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Knoll Workplace Research Manager Carolyn Cirillo Publishes 2019 CoreNet Global Summit Highlights for AllWork

Annual corporate real estate summit focuses on creativity, innovation and employee experience in the workplace

CoreNet Global—the leading corporate real estate association for workplace professionals, service providers and economic developers—held their annual North American summit in November 2019. Held in Anaheim, California adjacent to Disneyland Resort, the 2019 CoreNet Global Summit centered around creativity, innovation and the employee experience.

AllWork CoreNet Global North American Summit 2019

Representing Knoll, Carolyn Cirillo, Knoll Workplace Research Manager, attended the summit and penned her observations as a Contributing Editor for AllWork, an online publication examining the flexible workplace. “The conference focused on the role corporate real estate plays in leading, creating and fostering experiences that enable business success, taking inspiration from Disney’s philosophy that a great customer experience starts with an outstanding employee experience,” comments Cirillo. “The overall theme focused on inclusion, diversity and equality in the workplace. Several sessions showed how implementation of these policies is not only the right thing to do, but can be profitable as well.”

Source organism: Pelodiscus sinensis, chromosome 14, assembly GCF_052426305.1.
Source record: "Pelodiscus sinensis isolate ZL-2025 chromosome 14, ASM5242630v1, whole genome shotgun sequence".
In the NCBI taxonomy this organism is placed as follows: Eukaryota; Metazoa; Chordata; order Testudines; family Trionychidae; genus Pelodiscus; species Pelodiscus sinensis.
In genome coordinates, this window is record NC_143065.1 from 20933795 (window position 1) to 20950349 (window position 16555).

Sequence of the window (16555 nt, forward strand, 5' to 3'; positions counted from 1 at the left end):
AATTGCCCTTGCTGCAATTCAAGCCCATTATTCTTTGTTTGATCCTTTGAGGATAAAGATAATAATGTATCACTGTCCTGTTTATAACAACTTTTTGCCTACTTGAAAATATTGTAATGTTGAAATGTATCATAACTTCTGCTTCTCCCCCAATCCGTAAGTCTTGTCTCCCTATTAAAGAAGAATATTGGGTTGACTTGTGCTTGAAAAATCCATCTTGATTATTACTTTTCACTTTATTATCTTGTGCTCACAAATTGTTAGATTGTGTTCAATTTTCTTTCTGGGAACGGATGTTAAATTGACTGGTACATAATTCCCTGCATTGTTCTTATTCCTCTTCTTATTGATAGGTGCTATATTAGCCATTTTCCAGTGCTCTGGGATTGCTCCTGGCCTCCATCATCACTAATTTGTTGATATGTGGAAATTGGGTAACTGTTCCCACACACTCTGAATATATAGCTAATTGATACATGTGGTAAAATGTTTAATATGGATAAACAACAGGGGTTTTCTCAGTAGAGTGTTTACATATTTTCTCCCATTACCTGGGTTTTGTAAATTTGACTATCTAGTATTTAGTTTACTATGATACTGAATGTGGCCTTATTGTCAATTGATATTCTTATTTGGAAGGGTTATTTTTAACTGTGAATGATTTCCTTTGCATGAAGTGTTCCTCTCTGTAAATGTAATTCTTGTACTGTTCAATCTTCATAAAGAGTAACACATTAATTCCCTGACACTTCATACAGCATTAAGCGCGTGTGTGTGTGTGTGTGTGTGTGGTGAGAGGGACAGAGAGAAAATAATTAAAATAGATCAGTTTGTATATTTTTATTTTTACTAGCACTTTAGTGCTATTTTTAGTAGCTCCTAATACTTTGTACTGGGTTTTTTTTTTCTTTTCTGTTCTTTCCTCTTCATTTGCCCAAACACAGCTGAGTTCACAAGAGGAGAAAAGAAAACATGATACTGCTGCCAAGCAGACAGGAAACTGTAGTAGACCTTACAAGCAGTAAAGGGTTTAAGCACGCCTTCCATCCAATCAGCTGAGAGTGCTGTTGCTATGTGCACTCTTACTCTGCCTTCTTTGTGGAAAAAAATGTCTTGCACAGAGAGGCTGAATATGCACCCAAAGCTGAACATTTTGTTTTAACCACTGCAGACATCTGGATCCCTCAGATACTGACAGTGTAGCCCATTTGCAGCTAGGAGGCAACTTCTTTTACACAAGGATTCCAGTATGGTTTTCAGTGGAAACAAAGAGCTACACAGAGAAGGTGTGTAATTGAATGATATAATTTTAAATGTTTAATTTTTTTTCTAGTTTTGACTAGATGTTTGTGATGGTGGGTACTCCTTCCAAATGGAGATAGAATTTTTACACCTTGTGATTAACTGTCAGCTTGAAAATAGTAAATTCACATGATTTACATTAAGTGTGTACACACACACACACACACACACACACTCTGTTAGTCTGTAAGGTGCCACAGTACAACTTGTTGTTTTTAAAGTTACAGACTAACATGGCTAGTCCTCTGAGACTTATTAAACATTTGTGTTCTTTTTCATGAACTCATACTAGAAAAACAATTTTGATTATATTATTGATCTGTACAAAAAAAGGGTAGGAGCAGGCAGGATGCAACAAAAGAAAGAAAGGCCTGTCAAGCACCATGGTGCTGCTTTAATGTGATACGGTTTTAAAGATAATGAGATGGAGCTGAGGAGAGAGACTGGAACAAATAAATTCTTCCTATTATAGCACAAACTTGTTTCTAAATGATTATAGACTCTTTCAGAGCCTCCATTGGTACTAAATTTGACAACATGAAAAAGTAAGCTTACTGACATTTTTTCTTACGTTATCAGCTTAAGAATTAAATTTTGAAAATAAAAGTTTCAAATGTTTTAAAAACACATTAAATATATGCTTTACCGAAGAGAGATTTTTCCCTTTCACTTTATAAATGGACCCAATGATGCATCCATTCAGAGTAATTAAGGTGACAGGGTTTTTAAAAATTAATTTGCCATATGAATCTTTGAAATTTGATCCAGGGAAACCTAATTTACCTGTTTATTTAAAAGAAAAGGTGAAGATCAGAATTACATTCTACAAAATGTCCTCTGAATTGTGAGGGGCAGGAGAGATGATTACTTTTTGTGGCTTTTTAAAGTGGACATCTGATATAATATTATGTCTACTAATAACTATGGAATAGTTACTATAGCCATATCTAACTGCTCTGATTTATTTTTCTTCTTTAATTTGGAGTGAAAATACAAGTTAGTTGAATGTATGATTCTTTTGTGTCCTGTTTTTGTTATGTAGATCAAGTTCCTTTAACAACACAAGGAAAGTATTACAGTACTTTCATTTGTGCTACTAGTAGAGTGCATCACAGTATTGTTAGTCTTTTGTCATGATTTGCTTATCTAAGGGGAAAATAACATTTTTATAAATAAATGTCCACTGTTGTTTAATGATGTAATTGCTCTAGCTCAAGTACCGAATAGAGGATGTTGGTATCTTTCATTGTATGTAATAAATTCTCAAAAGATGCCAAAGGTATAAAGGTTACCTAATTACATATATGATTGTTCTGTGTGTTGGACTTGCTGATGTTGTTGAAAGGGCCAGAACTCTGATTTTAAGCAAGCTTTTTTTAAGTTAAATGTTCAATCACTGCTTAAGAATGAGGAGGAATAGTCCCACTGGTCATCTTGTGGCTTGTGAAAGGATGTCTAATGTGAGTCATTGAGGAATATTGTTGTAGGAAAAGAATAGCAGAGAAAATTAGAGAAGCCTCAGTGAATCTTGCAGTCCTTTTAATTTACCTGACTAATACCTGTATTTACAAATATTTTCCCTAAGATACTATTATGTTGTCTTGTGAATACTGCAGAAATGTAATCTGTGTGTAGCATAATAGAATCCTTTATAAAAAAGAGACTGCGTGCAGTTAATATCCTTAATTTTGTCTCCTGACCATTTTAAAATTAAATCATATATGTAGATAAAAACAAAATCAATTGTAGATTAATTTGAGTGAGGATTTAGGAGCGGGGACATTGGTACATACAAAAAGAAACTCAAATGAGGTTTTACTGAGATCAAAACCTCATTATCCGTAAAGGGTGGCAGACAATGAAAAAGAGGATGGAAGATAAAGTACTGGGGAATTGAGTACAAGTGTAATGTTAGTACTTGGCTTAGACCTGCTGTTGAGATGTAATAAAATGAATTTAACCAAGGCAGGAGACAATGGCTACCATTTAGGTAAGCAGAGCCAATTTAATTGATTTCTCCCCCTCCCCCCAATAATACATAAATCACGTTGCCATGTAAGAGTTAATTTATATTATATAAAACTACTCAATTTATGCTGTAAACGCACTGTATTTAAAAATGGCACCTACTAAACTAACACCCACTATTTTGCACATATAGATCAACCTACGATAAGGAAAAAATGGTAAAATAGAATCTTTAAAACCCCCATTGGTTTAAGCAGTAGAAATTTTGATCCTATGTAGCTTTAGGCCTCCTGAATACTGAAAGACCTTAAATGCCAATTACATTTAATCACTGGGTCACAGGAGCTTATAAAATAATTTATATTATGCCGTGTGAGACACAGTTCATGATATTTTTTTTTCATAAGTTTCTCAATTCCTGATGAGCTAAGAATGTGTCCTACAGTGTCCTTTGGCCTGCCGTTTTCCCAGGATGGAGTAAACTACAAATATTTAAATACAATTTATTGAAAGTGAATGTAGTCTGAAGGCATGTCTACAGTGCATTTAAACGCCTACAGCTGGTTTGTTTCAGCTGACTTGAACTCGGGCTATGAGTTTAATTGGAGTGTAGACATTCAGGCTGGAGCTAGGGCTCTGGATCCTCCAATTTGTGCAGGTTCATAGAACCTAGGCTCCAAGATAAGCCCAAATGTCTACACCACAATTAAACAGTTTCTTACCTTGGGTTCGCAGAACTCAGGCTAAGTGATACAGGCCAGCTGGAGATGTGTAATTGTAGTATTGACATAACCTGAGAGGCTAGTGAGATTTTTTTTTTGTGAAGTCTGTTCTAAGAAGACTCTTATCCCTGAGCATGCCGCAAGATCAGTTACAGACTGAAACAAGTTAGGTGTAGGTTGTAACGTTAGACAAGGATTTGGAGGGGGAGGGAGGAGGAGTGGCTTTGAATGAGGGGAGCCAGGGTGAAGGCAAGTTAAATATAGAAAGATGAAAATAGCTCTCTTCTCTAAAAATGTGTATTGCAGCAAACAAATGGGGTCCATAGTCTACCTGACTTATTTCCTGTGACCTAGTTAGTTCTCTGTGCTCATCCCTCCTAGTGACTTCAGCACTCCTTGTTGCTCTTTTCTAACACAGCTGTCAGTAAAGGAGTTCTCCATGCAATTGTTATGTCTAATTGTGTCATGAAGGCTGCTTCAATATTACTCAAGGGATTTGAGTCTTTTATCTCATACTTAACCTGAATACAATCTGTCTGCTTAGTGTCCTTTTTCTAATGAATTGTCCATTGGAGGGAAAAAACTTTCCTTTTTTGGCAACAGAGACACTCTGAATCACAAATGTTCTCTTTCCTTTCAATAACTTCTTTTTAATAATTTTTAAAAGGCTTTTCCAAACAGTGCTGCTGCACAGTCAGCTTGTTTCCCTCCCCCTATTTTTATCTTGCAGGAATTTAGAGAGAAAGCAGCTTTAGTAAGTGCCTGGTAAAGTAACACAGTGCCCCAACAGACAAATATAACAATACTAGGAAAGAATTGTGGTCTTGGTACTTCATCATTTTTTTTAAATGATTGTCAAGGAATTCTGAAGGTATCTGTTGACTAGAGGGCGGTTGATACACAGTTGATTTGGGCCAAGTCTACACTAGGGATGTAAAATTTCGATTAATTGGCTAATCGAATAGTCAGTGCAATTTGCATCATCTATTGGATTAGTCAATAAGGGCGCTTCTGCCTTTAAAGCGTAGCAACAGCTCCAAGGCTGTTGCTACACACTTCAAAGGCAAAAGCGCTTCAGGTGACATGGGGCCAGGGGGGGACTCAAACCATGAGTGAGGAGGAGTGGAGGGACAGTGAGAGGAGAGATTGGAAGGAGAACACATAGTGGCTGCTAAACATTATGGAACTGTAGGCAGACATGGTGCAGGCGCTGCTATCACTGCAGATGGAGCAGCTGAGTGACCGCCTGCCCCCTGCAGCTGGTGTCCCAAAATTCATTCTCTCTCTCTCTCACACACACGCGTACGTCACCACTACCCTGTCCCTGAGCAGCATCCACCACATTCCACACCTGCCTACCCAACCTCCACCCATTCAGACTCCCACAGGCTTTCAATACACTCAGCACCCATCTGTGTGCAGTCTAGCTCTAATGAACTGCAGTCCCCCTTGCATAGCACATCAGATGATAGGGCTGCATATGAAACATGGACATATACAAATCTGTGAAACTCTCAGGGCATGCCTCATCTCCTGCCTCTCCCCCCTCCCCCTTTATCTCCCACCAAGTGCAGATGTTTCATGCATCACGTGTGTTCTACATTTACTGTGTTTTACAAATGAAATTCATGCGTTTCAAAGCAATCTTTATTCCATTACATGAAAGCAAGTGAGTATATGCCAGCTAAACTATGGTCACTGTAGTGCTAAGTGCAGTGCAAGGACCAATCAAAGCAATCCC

Here are Cirillo’s four takeaways from the gathering, as told to AllWork:

Creativity will drive innovation and is the way companies will differentiate themselves.

Duncan Wardle, former head of innovation and creativity at Disney, delivered a highly interactive keynote that emphasized ways individuals can foster their own creativity. He defined creativity as the habit of continuously doing new things in a different way to make a positive difference in our working life.

Using examples of how children play and explore, as well as how artists and inventors such as Salvador Dali and Thomas Edison captured their ideas, he emphasized how important it was to practice mindfulness and diversity to eliminate barriers to creativity. “Diversity is innovation,” Wardle said. “If someone doesn’t look like you, they don’t think like you and they’ll help you think differently,” he emphasized. Inviting a “naïve expert”—who he described as someone who has no idea what you’re working on—can be a path to creativity, productivity and innovation.

He concluded with a reminder that key human traits—creativity, imagination, curiosity and intuition—are superpowers that cannot be replaced with artificial intelligence, which is all the more reason to nurture them in the workplace.

Creating an inclusive, equitable and diverse workplace goes beyond race and ethnicity.

Organizations will need to look beyond race and ethnicity to become truly inclusive, equitable and diverse. Numerous speakers and panelists shared their best practices and positive outcomes when organizations hired not merely for racial and ethnic diversity, but included often-marginalized populations such as individuals with intellectual, developmental and physical disabilities, as well as females in the workforce and working parents as well.